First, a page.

Saturday, March 24, 2012

Passion Sunday Yr B - St Matthew's at 8.00

Sir, we would see Jesus.
These words were famously, carved on the inside of the pulpit at Holy Trinity Church, Cambridge, by the evangelical preacher Charles Simeon – a salutary reminder to all of us who presume to speak of our faith, that our job is, always, to get ourselves out of the way so that those who listen may encounter not the vicar on one of her hobby horses...but the Word made flesh, full of grace and truth.

Sir, we would see Jesus
At our baptisms we are christened – become Christians, little Christs...signs of his transforming presence in our lives and in our world.
When our friends and neighbours encounter us – is this their experience?
It's interesting that it was PHILIP whom the Greeks approached.
They came to him because he spoke their language and bore a Greek name.
If he wasn't actually one of them, he was nonetheless someone with whom they could identify, someone approachable, someone who seemed safe and trustworthy.
Someone who might have been their neighbour, colleague, friend.
Who better to ask?

And they asked him because they knew he was a disciple. They could see that he was serious about spending time with Jesus, becoming his friend, learning from him.
His discipleship showed.
He was different as a result.

This Lent our benefice course has explored whether or not our friends, our neighbours could spot the difference in us – whether the faith we profess has a visible impact on the way we live.
Are we more generous?
More passionately concerned for justice?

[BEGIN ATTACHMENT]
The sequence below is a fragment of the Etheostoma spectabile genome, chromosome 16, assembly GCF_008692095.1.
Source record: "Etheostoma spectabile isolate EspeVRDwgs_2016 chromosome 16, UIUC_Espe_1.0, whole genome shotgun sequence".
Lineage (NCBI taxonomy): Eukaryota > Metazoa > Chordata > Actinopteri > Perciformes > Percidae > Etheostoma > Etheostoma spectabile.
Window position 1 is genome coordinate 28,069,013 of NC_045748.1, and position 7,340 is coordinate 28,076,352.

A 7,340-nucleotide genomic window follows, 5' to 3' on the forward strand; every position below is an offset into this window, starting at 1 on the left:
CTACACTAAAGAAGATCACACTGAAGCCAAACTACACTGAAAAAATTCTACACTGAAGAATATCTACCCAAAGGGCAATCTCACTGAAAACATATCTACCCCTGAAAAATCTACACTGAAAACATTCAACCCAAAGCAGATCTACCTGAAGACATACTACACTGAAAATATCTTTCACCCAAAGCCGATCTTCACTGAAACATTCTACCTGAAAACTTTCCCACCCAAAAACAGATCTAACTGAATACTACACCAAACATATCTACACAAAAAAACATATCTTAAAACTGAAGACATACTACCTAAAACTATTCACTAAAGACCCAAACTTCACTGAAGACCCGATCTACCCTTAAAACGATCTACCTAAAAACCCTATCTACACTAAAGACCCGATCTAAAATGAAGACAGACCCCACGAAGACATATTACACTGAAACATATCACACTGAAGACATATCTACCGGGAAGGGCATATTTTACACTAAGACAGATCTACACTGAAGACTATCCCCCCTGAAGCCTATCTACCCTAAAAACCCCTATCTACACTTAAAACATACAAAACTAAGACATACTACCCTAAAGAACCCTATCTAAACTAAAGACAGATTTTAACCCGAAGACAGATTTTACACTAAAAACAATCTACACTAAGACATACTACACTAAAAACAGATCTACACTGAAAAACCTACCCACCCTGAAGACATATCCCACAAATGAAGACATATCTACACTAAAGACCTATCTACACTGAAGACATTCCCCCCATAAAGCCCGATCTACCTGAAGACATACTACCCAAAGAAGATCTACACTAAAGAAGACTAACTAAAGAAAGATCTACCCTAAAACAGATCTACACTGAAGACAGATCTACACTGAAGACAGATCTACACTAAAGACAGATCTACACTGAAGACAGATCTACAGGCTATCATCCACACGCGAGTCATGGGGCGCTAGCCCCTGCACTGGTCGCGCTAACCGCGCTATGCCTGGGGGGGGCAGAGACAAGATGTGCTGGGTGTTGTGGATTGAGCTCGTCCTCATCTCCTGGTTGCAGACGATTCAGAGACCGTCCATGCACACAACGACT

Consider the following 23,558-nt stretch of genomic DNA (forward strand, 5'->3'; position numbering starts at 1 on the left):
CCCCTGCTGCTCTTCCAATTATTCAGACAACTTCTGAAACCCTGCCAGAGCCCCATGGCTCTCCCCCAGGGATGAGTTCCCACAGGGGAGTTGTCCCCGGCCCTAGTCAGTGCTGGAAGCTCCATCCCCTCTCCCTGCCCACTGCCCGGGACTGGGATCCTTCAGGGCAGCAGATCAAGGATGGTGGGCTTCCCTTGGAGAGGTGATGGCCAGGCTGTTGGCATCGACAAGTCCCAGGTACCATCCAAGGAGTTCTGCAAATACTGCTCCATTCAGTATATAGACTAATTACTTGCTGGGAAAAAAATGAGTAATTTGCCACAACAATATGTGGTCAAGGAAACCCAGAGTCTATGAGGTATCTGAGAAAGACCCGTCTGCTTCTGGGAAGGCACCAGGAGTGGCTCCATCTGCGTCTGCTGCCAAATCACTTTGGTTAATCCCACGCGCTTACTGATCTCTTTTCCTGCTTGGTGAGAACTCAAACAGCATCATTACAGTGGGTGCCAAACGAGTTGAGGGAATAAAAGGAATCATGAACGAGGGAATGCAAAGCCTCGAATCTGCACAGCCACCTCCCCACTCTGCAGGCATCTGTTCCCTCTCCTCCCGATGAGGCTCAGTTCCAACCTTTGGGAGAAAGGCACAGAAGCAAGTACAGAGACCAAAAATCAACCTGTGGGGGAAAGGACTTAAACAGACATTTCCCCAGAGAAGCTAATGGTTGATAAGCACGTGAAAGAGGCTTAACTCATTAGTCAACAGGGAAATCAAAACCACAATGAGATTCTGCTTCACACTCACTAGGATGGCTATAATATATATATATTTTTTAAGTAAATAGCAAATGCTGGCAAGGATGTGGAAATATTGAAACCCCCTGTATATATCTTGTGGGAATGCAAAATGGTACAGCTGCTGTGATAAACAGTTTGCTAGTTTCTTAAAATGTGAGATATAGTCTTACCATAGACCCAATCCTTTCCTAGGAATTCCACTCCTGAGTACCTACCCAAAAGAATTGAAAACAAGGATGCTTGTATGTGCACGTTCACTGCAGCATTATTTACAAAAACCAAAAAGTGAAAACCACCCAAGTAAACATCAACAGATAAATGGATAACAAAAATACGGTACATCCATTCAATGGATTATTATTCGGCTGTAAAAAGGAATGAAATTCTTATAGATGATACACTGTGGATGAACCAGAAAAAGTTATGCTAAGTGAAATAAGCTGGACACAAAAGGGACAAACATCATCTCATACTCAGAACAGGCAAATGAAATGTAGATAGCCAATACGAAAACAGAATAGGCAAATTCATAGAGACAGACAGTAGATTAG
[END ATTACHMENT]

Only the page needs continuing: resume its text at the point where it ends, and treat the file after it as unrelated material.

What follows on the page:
More filled with love, joy, peace?
Those are the hall marks of a life transformed by Christ.
Spot the difference!
Of course, we are works in progress...failing each and every day, but by God's grace becoming little by little more attuned to our calling as little Christs.

Sir, we would see Jesus
Just a glimpse would be enough
When Jesus is visible amazing things happen...
And Jesus is most easily seen not in our triumphs, our proud moments of achievement and celebration.
He is more truly visible in those little deaths that we experience each and every day...
Those times when we let go – of ourselves, of our own agendas, of our hopes and dreams
When we are simply overwhelmed by life and unable to flounder on in our own strength.
“Unless a grain of wheat falls to the earth and dies...”
Less of us and more of Jesus...that must, always and non negotiably, be our priority...for it is, also, the route to life.

Sir, we would see Jesus
May our lives, this Passiontide and always, point towards the one who, on the cross draws all people to himself

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